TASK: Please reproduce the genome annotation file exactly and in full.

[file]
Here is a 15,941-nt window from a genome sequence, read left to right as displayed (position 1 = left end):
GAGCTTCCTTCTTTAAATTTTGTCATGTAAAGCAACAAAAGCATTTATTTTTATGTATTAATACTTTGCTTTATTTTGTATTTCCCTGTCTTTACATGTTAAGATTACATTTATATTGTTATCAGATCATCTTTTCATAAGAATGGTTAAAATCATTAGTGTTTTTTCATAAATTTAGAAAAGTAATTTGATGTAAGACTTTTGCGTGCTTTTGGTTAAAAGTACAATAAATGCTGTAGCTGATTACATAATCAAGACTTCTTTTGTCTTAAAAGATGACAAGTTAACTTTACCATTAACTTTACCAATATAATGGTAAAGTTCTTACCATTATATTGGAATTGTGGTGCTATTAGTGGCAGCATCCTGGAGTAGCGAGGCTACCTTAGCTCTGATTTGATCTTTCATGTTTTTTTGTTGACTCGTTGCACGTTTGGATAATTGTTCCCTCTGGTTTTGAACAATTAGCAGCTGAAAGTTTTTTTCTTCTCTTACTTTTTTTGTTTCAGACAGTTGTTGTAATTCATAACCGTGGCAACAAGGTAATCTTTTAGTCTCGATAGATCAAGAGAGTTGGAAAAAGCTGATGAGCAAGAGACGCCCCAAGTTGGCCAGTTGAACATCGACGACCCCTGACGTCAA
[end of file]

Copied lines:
Here is a 15,941-nt window from a genome sequence, read left to right as displayed (position 1 = left end):
GAGCTTCCTTCTTTAAATTTTGTCATGTAAAGCAACAAAAGCATTTATTTTTATGTATTAATACTTTGCTTTATTTTGTATTTCCCTGTCTTTACATGTTAAGATTACATTTATATTGTTATCAGATCATCTTTTCATAAGAATGGTTAAAATCATTAGTGTTTTTTCATAAATTTAGAAAAGTAATTTGATGTAAGACTTTTGCGTGCTTTTGGTTAAAAGTACAATAAATGCTGTAGCTGATTACATAATCAAGACTTCTTTTGTCTTAAAAGATGACAAGTTAACTTTACCATTAACTTTACCAATATAATGGTAAAGTTCTTACCATTATATTGGAATTGTGGTGCTATTAGTGGCAGCATCCTGGAGTAGCGAGGCTACCTTAGCTCTGATTTGATCTTTCATGTTTTTTTGTTGACTCGTTGCACGTTTGGATAATTGTTCCCTCTGGTTTTGAACAATTAGCAGCTGAAAGTTTTTTTCTTCTCTTACTTTTTTTGTTTCAGACAGTTGTTGTAATTCATAACCGTGGCAACAAGGTAATCTTTTAGTCTCGATAGATCAAGAGAGTTGGAAAAAGCTGATGAGCAAGAGACGCCCCAAGTTGGCCAGTTGAACATCGACGACCCCTGACGTCAA